The first time I tried halloumi cheese was at a restaurant called Lola in downtown Seattle. I was there for brunch and ordered Halloumi Cheese Kebabs with Kalamata figs. I had no idea what halloumi was but I love cheese and it came with figs so I ordered it.
The kebabs came and they looked crazy with squares of cheese that hadn't melted and dried figs all lined up on a skewer. I was worried about what I ordered. It almost looked like marshmallows and mushrooms! Alas it was a wonderful breakfast and I was amazed by this cheese that a) paired well with figs and b) didn't melt when cooked!
That began my love affair with halloumi cheese. Let's figure out just what in the world this odd cheese is and exactly how to cook and eat it.
What is Halloumi cheese?
It's cheese from Cyprus that's made from sheep and goats. It's a semisoft cheese that's firm, soft, and springy. The flavor is tangy and salty.
Halloumi is often called "the grilling cheese" because of its ability to be heated directly on a hot grill without melting. It's so strange and wonderful!
We ate a ton of Halloumi when we visited Greece! It's on many restaurant menus there.
Where can Halloumi cheese be found?
You can find halloumi at most specialty grocery stores. Whole Foods always has it, Trader Joe's carries it, and I've even found some at Grocery Outlet! If you've got a Greek or Middle Eastern market near you that's a great place to look.
It can be tricky to find the halloumi in the store. It's not with the majority of cheese slices but near the fancier and packaged cheeses like feta crumbles and cheese spreads.
Halloumi is always tightly vacuum sealed in plastic and sometimes also enclosed in another hard sided container.
Prices for halloumi are all across the board. I've found it at Grocery Outlet for $2.99 and paid up to $13.00 for some. 8 ounces seems to be the standard size and you can see in the photos that TJ's halloumi costs $5.99 while Whole Foods halloumi is $9.00.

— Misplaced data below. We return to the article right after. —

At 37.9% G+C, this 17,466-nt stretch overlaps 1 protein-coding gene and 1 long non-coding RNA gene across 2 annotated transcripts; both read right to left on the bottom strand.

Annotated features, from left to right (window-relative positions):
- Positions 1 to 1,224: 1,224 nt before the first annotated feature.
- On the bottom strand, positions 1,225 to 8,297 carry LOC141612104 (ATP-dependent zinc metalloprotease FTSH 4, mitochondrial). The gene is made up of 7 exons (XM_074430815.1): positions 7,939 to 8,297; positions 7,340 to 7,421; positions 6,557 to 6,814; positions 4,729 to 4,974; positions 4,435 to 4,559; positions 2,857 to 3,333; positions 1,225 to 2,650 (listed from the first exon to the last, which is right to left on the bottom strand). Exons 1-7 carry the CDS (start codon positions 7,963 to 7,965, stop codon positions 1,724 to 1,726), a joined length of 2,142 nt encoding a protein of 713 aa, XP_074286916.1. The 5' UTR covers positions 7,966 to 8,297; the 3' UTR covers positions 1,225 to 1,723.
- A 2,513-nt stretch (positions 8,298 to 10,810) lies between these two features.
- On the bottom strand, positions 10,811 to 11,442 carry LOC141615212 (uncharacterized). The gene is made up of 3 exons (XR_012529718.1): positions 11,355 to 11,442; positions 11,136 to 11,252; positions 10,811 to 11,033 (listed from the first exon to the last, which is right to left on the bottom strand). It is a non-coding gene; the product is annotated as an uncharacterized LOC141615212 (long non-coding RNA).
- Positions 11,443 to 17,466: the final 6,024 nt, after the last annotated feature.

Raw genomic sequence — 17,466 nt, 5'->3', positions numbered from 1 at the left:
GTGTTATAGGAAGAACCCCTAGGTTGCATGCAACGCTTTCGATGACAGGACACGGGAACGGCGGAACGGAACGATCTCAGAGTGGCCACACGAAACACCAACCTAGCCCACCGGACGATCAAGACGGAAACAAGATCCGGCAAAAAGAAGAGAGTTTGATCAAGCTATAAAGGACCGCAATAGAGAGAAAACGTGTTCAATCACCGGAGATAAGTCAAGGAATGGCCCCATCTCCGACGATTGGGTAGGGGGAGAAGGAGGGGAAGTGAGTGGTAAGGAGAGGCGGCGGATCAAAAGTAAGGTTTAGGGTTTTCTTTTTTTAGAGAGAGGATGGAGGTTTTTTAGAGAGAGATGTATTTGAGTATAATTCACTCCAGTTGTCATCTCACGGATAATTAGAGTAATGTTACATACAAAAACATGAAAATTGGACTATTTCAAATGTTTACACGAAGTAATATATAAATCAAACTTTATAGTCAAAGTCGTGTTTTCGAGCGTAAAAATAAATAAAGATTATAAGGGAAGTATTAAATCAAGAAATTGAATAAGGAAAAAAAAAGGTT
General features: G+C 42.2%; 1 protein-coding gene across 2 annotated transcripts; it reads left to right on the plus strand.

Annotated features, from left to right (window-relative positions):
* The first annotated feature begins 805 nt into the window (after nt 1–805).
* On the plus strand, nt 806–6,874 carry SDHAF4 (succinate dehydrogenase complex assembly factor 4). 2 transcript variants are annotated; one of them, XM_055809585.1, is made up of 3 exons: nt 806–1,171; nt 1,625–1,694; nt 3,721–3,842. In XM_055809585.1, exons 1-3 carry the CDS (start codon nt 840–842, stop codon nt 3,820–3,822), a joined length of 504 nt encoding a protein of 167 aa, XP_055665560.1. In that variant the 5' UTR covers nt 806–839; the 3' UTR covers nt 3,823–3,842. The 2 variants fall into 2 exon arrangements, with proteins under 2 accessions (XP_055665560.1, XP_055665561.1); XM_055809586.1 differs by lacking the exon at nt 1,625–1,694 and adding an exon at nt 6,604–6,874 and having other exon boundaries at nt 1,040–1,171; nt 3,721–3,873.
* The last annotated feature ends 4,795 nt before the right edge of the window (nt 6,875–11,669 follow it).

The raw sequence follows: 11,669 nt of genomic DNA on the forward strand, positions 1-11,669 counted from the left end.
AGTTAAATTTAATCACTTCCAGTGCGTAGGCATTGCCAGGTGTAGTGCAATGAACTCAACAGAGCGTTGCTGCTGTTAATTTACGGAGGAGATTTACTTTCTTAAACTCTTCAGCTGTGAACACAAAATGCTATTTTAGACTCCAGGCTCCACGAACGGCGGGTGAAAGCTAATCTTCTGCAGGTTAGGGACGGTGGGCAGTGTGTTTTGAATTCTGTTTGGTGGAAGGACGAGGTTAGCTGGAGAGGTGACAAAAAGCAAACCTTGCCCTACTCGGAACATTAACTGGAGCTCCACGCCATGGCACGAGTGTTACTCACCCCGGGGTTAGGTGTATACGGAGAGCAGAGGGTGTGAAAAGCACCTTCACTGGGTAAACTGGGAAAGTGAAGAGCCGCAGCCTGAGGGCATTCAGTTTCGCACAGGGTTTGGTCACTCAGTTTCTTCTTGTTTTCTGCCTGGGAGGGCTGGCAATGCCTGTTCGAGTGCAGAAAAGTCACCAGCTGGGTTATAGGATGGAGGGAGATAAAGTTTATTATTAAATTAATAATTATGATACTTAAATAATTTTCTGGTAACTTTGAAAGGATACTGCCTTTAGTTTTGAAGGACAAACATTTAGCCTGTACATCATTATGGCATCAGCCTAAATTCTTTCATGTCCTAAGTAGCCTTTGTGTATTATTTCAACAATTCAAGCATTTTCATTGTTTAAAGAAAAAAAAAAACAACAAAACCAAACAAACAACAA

How do I get it ready for grilling?
Take it out of the package and slice the cheese right down the middle, lengthwise. You want to create large and thin pieces that will maximize surface coverage for grill marks.
Season the halloumi with olive oil, salt, pepper, and lemon before grilling.
How do I grill halloumi cheese?
It's easy! Grill it until the color and texture changes on both sides. We like to use the top rack of the grill for 12 - 15 minutes. Moving it around minimally will keep your grill marks nice and neat.
You're looking for lots of grill marks and golden brown deliciousness. The cheese is pretty flavorless before it's cooked so you want to make sure you give it some time on the grill. Anywhere beyond the stark white color it begins with and perfectly golden brown is fine. Just don't burn it!
What should I avoid doing with Halloumi cheese?
Don't cut it small before grilling! I did this a few weeks back to mimic Lola's kebabs and it was a disaster. The cubes split when I skewered them and it was a mess to grill them all separately.
Keep the halloumi pieces large for grilling and cut them later.
What do I eat Halloumi cheese with?
Everything! Ok, ok, that's not helpful.
Figs are obviously a great idea. The day I tried to skewer the halloumi we had a feast of all things grilled: halloumi, green beans, potatoes, and figs.
All things Mediterranean go well with halloumi. Dill, cucumbers, tomatoes, and olives are perfect pairings. I had a halloumi sandwich with cucumbers and topped with taztziki sauce at the Double Wide Grill in Pittsburgh, PA last summer and it was amazing.
Last and certainly not least I recommend my FAVORITE recipe, that's cous cous salad with grilled halloumi cheese. There are toasted nuts, grilled corn, and fresh basil and mint in with the halloumi and cous cous. It is delicious and summery and it tastes even better the day after you make it. You can make the recipe in advance and serve it at room temperature so it's perfect for summer BBQs, pot lucks, and camping trips.
I hope that your questions about halloumi cheese have been answered! Please feel free to email me if you have further questions and/or tag @figsandflights or #figsandflights with photos of your halloumi eats.
What is Figs and Flights?
A blog fueled by food and travel, Figs and Flights is a resource for curious travelers, foodies, yogis & book worms
Hello, I'm Angela
I'm a food obsessed blogger and world traveler
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